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A frequently asked question about wine

The biodynamically farmed land of New Zealand’s Pyramid Valley is in tune with the rhythms of our universe, says Michael Robinson (Photograph supplied)

It is clear to me that the two questions that I have been asked the most often over the years are: “What is your favourite wine?” and, “What’s new?”

Today I intend to answer the latter, which is far easier to respond to than the former.

Last week I wrote about the effects of climate change on wine, and so let us lead off with 2019 Campbell Kind Wine New Zealand Sauvignon Blanc. Canadian Steven Campbell was into importing sustainable, organic and biodynamic wines long before this became the chic thing to do, and this is a new arrival for us. It is classified as an organic wine that is government-certified to have no chemicals, pesticides or herbicides at all in its production. All controls are natural through insects (good bugs that eat bad bugs), natural sprays, predatory fungi and so on. The "Kind Wine" is a project created to mitigate the carbon footprint as much as possible. Sustainability is the key here.

You will find classic New Zealand style with gooseberry, lemon, lime, grapefruit and cut fresh grass along with herbaceous, zippy acidity. $21.75 (Stock #6921).

Our 2019 Pyramid Valley Central Otago Sauvignon Blanc from New Zealand is produced with the following mindset: "We tend our estates according to the holistic principles of biodynamics, working with the energy of the cosmos and feeding the soils and ecosystem of the site to let nature work her wonders.

“The beauty of biodynamics for us, is being in tune with each of our vineyards and their unique needs based on individual soil type, site aspect, ecosystem and local climate. In the cellar, our winemaking follows natural principles with the use of indigenous yeasts, natural fining and minimal, if any, filtration. Our ultimate goal is to guide our wines from the earth to the bottle, producing wines that truly breathe of their place."

This is a delicate and detailed sauvignon blanc, with vibrant but not overt, complex aromas on a soothing, textured palate. $28 (Stock #6917).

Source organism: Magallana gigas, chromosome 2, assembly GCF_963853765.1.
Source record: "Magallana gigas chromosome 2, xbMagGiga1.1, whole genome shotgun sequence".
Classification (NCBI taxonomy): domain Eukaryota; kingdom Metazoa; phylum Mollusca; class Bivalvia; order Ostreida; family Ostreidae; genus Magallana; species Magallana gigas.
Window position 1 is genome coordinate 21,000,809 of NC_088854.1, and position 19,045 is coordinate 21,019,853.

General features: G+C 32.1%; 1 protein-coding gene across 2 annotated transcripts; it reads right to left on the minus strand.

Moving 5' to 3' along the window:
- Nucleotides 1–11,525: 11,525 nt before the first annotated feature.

With the philosophy above and hailing from an area on our globe that is almost the same distance south of the equator as the vineyards of Burgundy and Oregon are north, you can be assured that our 2018 Pyramid Valley Pinot Noir from Central Otago, will be wonderful.

The Wine Enthusiast magazine backs this up by sharing this: “Already showing great promise. It's lightweight but not without substance or layers. Gentle berry notes mingle with savoury, mushroom and soy sauce nuances. It really comes to life on the palate, which is both vivacious and structured, the chalky tannins and crunchy acidity jiving with juicy, silky fruit. Elegant, poised and highly drinkable. Drink now and over the next five to eight years. 94/100.” $44.90 (Stock #6920).

Now we will travel to Spain to check out three new arrivals, the first being 2021 Casa Roja Enemigo Mio Jumilla Garnacha that shows a happy looking wild boar on the label. This animal is a “pig” when it comes to eating delicious, ripe grapes and it is the nemesis of many vineyard owners in Europe. The garnacha grape is one of the most widely distributed grapes in the world and it was in the 1400s that the Pope planted it around his new home – Chateauneuf du Pape – in France, where it became known as grenache. Only tempranillo covers more acreage in Spain than garnacha.

This wine is cherry red, and the nose is fruity and floral with notes of rose petals. It is delicate, elegant and exhibits rich complexity in which the aromas of red fruits and balsamic stand out. $25 (Stock #9377).

Our 2019 Caso Roja Tinta Fina Tinto Fino Ribera del Duero is, we are told, the “wife” wine of their Machoman and I presume that the drawing of a tattooed lady on the label is said wife; I like the humour of these folks. This wine is 100 per cent tinto fino (aka tempranillo) from the premium region of Ribera del Duero in the Castilla y León province, known as the Kingdom of Castles. As you may be aware, most vineyards are replanted in sections about every 35 years, as fruit volume drops off with age. Older fruit – like us? – is more complex, and so the vine age of 35 to 100 years is a good sign for the grapes used in this wine. It shows aromas of wild fruits, red fruits, vanilla and spices. It is also powerful and intense. $36 (Stock #9363).

Although I like to think that rosé has morphed into a year-round wine, it is still cold out there as I write, and I know that many of you consider it a warmer weather treat. The beautiful bouquet of brightly coloured flowers on the label of 2021 Casa Roja Haru Ribera del Duero Rosé certainly brings on thoughts of warmer days, fish cakes, kite flying and Easter.

It is made 100 per cent from tempranillo fruit, with the juice left in contact with the dark red skins for up to eight hours to extract the desired rosé colour. Notes of red fruits wrapped in white flowers and hints of peach give way to a silkiness integrated with strawberry and citrus. It is teeming with flavour. $27 (Stock #9375).

This column is an advertorial for Burrows Lightbourn Ltd. Michael Robinson can be contacted at mrobinson@bll.bm. Burrows Lightbourn have stores in Hamilton (Front Street East, 295-1554) and Paget (Harbour Road, 236-0355). A selection of their wines, beers and spirits is available at www.wineonline.bm

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Published March 24, 2023 at 7:54 am (Updated March 24, 2023 at 6:15 am)

A frequently asked question about wine

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